Giving unhappy and disengaged employees will not boost commitment or keep them at the business, according to new research.
The Workforce Institute at Kronos and Coleman Parkes Research found that 45% of employees believe that the UK's small and medium-sized enterprises (SMEs) need to focus on providing a healthy work-life balance if they want to boost employee engagement and successfully compete with their large enterprise counterparts.
Engagement is critical to business continuity and success, especially for smaller businesses, with engaged employees much more likely to "go to extra mile" for the business. But you can't buy employee engagement. The research ranked remuneration a lowly 10th of 11 reasons for resigning, whereas not feeling valued topped the list with 60% naming this as a key factor when considering resignation.
The research showed that, particularly within SMEs, the lack of staff availability, high levels of absenteeism, poor technology, and limited support from team members were the main reasons why 85% of respondents felt they were unable to complete all their daily tasks. This is exacerbated by the fact that employees often perform multiple roles.
Neil Pickering, industry and customer insight manager at Kronos, said: "While they may not have the deep pockets of their enterprise counterparts, SMEs can capitalise on their innate agility, together with less complicated structures and processes, to focus on boosting productivity, innovation and growth through better employee engagement. A core element of this engagement strategy will involve enabling a better work-life balance that employees crave by capitalising on the improved productivity and cost efficiency that can be achieve through a flexible working environment."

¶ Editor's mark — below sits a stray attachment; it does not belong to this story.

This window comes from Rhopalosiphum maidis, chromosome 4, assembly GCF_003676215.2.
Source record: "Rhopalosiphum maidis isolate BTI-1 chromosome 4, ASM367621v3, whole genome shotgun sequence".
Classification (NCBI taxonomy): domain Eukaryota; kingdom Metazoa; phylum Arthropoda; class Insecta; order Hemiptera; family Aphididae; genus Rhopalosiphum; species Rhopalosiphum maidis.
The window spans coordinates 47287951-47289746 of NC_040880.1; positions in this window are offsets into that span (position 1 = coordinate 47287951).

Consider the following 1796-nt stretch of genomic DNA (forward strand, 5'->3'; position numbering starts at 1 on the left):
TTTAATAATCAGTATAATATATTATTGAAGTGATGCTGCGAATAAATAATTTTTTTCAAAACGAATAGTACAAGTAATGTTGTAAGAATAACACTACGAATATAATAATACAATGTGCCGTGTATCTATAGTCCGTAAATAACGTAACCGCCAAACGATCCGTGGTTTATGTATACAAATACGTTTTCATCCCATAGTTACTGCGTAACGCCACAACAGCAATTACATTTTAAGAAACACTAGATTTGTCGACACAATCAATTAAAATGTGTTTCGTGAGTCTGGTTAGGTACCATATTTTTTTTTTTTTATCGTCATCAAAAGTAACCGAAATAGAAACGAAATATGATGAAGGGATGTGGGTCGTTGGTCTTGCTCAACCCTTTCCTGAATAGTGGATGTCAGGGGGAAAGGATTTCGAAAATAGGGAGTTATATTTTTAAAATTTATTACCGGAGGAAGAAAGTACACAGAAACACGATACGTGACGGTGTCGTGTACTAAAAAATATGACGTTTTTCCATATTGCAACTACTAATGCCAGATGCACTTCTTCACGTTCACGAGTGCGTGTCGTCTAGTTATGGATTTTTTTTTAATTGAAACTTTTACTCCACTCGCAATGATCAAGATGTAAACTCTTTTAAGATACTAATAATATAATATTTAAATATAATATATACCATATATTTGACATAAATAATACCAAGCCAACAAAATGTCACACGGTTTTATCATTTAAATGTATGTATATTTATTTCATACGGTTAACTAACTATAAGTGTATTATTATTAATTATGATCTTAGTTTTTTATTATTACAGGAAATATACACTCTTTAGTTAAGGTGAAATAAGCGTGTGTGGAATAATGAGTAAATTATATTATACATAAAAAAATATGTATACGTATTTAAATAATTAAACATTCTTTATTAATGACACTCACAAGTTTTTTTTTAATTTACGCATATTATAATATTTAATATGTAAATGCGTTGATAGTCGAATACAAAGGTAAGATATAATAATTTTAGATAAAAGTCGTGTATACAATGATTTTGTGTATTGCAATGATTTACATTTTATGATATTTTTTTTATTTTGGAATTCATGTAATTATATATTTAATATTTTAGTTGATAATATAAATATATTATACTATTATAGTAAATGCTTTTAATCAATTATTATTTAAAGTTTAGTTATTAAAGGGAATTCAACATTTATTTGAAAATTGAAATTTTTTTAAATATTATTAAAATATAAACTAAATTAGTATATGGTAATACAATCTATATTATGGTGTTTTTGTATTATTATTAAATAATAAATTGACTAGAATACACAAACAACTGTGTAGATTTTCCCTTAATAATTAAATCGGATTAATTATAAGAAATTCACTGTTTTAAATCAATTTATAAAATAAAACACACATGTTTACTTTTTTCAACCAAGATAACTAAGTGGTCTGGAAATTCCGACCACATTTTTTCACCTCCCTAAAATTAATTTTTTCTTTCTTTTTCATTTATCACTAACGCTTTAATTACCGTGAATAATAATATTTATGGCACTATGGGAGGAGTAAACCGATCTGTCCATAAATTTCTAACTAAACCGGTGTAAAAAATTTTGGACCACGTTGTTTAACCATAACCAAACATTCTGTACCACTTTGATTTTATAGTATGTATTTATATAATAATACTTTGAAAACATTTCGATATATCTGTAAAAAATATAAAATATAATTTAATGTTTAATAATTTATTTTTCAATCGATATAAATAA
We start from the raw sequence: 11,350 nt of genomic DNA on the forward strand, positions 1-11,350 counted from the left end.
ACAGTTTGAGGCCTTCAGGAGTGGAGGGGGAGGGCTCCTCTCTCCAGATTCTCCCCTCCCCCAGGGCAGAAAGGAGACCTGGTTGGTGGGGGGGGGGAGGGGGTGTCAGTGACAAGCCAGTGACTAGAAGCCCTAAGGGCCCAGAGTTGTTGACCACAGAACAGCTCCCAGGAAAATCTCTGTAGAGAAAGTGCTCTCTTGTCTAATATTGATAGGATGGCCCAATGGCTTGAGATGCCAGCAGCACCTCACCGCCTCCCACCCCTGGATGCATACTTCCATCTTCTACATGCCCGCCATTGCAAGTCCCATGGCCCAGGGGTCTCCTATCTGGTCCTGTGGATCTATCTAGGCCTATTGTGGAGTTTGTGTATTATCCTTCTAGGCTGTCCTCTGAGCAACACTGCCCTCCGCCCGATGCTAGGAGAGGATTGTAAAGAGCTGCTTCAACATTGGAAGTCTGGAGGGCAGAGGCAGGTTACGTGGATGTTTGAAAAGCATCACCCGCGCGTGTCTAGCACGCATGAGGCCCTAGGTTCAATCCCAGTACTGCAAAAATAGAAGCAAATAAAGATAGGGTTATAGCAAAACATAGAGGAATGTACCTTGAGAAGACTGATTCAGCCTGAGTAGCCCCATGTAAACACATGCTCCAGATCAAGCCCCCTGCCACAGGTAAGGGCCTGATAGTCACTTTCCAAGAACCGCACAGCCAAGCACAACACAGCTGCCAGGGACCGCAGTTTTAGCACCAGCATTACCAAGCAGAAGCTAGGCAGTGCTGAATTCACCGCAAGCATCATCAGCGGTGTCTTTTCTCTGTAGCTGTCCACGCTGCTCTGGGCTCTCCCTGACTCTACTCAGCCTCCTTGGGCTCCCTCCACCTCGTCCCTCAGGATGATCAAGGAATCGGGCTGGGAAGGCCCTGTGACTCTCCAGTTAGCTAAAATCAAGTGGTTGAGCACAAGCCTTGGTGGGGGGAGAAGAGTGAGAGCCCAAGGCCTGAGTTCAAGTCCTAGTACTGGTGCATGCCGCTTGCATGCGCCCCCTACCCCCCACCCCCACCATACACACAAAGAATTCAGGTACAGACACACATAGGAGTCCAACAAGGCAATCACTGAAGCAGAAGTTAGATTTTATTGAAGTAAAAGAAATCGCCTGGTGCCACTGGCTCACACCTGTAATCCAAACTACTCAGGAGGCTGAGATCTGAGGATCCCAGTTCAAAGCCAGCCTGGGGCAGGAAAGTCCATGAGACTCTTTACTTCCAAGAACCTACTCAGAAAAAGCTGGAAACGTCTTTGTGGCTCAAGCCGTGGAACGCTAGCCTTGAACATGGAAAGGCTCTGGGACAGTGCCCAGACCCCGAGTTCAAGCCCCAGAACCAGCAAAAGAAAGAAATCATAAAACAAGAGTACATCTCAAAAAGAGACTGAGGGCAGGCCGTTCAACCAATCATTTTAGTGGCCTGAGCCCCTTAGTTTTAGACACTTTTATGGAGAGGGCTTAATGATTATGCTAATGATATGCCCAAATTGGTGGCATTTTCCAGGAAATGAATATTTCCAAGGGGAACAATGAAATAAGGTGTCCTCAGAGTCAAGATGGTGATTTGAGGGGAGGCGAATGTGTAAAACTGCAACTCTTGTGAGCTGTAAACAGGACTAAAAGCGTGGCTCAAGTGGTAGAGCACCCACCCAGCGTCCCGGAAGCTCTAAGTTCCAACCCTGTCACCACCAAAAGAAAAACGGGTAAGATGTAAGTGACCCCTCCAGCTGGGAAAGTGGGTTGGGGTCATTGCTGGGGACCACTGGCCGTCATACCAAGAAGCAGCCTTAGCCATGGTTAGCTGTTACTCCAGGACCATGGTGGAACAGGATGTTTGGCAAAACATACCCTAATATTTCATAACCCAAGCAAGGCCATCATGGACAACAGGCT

Balancing the needs of employees with the financial needs of the business is critical for employee engagement, however, the research showed that staff are under the impression this is not a priority for business owners. Fifty-nine per cent of respondents think the CEO is only focused on the numbers, rather than the people who deliver the work, whilst only 34% rate employee engagement as strong in their organisation.
The study found that employees at smaller businesses are stretched to the limit. But that can be avoided. Nearly three quarters (72%) cited loss of productivity caused by manual systems, and only 35% rate their productivity as strong. But it only takes a small change to make a radical improvement. Kronos said organisations must focus on implementing the right technology to make working life easier and employees agree, with one in six claiming that better technology would enhance workforce management and boost productivity. Three quarters (77%) of HR and business managers said outdated systems and technology were their biggest challenge.
Joyce Marony, director of The Workforce Institute at Kronos, said: "SMEs should possess a real competitive advantage when it comes to employee engagement and should focus on competing directly with larger organisations on these terms. This research shows that the prospect that SMEs often promote, of providing a healthy work-life balance and a flexible working environment, holds a strong appeal for employees. If these are actioned properly, employee commitment to the organisation will increase, improving retention rates and increasing business efficiency. The impact of employees 'going to extra mile' will be much more impactful pound-for-pound against their larger counterparts and can be achieved through better communication and collaboration."